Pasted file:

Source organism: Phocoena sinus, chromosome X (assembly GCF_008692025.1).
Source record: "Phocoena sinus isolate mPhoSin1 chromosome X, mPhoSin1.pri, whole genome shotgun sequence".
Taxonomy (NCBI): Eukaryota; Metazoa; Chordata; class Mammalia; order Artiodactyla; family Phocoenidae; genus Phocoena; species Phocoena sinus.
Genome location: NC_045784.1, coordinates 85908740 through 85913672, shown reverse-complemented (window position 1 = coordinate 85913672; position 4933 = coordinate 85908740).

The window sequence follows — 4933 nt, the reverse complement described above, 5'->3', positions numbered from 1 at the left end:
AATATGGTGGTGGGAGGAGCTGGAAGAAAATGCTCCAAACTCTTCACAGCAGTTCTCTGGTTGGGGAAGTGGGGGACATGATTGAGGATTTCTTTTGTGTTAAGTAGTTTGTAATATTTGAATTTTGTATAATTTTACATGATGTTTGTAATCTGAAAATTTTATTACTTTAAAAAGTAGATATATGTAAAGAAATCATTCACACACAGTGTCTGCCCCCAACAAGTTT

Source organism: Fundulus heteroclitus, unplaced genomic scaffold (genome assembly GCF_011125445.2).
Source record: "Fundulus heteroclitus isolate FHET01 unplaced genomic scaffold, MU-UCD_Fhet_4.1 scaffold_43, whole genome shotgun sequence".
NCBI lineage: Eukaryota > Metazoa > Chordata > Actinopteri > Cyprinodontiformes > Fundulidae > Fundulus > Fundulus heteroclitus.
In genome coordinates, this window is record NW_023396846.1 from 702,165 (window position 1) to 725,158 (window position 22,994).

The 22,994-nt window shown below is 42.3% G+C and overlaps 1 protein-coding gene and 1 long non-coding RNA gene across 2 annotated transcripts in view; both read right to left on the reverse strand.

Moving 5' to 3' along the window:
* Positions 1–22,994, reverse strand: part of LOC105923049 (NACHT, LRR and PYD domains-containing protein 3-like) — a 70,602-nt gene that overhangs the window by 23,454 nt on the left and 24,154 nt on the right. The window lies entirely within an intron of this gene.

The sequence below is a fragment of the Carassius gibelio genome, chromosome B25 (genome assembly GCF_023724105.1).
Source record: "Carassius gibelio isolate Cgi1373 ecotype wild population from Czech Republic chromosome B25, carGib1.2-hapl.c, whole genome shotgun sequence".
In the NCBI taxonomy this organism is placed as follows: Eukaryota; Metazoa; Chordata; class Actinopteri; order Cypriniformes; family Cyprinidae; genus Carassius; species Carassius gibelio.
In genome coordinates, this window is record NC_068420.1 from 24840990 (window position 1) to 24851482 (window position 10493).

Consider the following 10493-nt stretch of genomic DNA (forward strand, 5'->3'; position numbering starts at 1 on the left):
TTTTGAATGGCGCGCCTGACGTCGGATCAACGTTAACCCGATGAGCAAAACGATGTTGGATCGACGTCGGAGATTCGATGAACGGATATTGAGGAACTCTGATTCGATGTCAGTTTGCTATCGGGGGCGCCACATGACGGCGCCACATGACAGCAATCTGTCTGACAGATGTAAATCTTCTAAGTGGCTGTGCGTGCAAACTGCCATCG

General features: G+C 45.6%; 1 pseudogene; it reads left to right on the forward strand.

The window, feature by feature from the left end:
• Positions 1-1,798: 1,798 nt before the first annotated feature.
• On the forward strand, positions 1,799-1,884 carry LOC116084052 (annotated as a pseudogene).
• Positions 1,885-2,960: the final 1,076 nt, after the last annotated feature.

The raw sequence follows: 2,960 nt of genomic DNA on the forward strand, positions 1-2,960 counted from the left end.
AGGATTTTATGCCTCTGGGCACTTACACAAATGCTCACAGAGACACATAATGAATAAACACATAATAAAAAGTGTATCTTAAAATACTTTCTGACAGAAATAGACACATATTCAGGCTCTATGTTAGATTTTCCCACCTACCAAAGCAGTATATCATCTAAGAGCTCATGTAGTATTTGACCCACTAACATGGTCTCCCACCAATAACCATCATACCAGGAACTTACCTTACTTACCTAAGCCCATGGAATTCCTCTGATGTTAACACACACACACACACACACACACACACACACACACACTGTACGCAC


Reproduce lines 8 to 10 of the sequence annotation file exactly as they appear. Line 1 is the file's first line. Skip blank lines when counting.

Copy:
Source record: "Fundulus heteroclitus isolate FHET01 unplaced genomic scaffold, MU-UCD_Fhet_4.1 scaffold_43, whole genome shotgun sequence".
NCBI lineage: Eukaryota > Metazoa > Chordata > Actinopteri > Cyprinodontiformes > Fundulidae > Fundulus > Fundulus heteroclitus.
In genome coordinates, this window is record NW_023396846.1 from 702,165 (window position 1) to 725,158 (window position 22,994).